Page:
There are multiple U-Pick blueberry farms spread across the Sky Valley, and now is the best time to scoop them up.
There are multiple U-Pick blueberry farms spread across the Sky Valley, and now is the best time to scoop them up.

Lori Johnson reports her blueberry yield this year was exceptional. In fact, it was more than the 20-year-old bushes have ever produced.

By early July the thin branches were drooping with so many berries they looked more like weighted grapevines. Johnson said she doesn’t know what contributed to the higher crop yield. Her only guess is that the annual practice to pray over the fields may have paid off this year.

“It defies description, it was so huge,” she said.

Johnson and her husband run one of many local blueberry operations in the Sky Valley area. The couple sells their crop to customers who get to pick the berries themselves.

Washington is one of the top blueberry producers in the country, according to the Washington State Department of Agriculture. Roughly 553,720 pounds were produced nationwide in 2014, with 96,100 pounds coming from Washington.

Johnson said she and her husband selected the fruit after some research. Raspberries seemed too risky for the area, which floods almost every year; the roots don’t like to get wet, she said.

Blueberries seemed to be the best option, Johnson said. She said the limbs take some regular pruning, and encroaching blackberry bushes need to be fended off each spring, but once rooted in the ground they can stay put for decades.

“They grow forever if you prune them right — they are not something you have to replant,” she said.

Aside from invasive blackberries, the Johnsons have seen their fair share of challenges. Chunks of the crop have been lost to birds that descend on the fields in the hundreds. The couple tried various methods of scaring them away. After nothing else worked, they finally gave in and recently purchased expensive netting, she said.

They also had trouble one year with a fungus that infects the fruit, and causes it to drop to the ground withered and dead.

“There is always going to be something in farming,” Johnson said.

About 55 percent of the blueberries produced in Washington are grown in the western part of the state, according to the Washington Blueberry Commission. Roughly 20 percent is brought up organically. A quarter of the annual yield is sold fresh, and the remainder is processed.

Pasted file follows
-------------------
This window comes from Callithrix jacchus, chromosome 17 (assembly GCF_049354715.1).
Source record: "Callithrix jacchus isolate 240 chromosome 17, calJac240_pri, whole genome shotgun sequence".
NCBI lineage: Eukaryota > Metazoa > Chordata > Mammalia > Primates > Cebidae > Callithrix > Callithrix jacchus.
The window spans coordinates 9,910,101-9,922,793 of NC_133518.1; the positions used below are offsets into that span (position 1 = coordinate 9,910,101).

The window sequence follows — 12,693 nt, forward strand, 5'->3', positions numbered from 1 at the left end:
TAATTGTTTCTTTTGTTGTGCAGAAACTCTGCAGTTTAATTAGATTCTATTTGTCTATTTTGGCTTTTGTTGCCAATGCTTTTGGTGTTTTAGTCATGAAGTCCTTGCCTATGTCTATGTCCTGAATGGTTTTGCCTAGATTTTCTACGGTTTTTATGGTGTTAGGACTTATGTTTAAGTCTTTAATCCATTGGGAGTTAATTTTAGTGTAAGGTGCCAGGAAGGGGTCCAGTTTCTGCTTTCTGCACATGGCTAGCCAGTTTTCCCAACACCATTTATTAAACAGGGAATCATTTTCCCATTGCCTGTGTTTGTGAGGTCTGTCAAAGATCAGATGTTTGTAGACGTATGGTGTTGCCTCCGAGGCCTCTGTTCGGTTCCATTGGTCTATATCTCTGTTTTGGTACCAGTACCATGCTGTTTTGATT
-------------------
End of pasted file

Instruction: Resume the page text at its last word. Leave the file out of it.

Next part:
Jay and Jane McGough found a few remedies of their own for the two common torments of blueberry farmers. For the birds, Jay discovered large balloons being sold online that have oval markings made to resemble the eyes of predators.

The owners of the Woods Creek Blueberry Farm in northeast Monroe say the approach has worked for the past four years. Jay McGough said he puts them up at the start of the season. That keeps the birds from getting accustomed to the inflatable deterrents prior to when they start feasting.

The McGough’s purchased their property 11 years ago. The bushes were first planted in the 1930s by a family that once also owned many of the surrounding acres. Blueberries now grow on only a couple of those, Jane McGough said.

The couple use a U-Pick honor system. They allow customers to come by any time to bag a haul. Buckets and a scale are left for customers outside a shed at the end of the driveway. Some represent families that have come to pick on the property for generations, Jane McGough said.

Other than mummy berry, the McGough’s say they see few recurring problems. To combat the blight, Jay McGough said he found the trick is to keep the area under the bushes inhospitable, so the fungus can’t flare up and proliferate again the following spring.

“If you want nice berries, you have to prune, and you have to keep the ground clean,” he said.

The couple never planned to farm blueberries. Once they bought the home, they had neighbors coming by to ask that the operation be kept open. It took a few years, they said, but they finally got the hang of being business owners and farmers.

Both the McGoughs and Johnsons can’t live entirely off the revenue from their blueberry farms. The McGoughs say it helps cover other costs, such as feeding the livestock.

Lori Johnson said hers helped put her three kids through college.

She said she fears family farms are dying. Her own operation has provided a place for her children to learn first-hand business skills, and where relatives can come help out and make some extra money.

Jay and Jane McGough go out and graze in their fields almost every day. More often than not their two dogs will join, and usually out eat them. Jay McGough said both pets are put on a diet once the season starts because of how many they will consume. Johnson, however, said she doesn’t like blueberries much.

Albert Bahnmiller, who runs the Bahmiller Berry Farm with his wife Christine, sells some of their product commercially. Their roughly 2,800 bushes are a few decades olds. Their three acres are covered by five varieties, including Early Blue, Elliot, Berkeley, Blueray and Duke.

Bahnmiller is a second-generation farmer, and says the third generation may not take over the business.

He said he braves the slugs, birds and occasional lack of available laborers each year because he likes to eat the product he chose to grow.

“We do, we eat our share of blueberries,” he said.

There is no big payoff for the fruit, Bahnmiller said. He said he can actually buy frozen blueberries for less than what it costs to produce them himself. When asked why he continues to grow them year after year, he laughed.

“I have no idea — I guess we are crazy,” he said.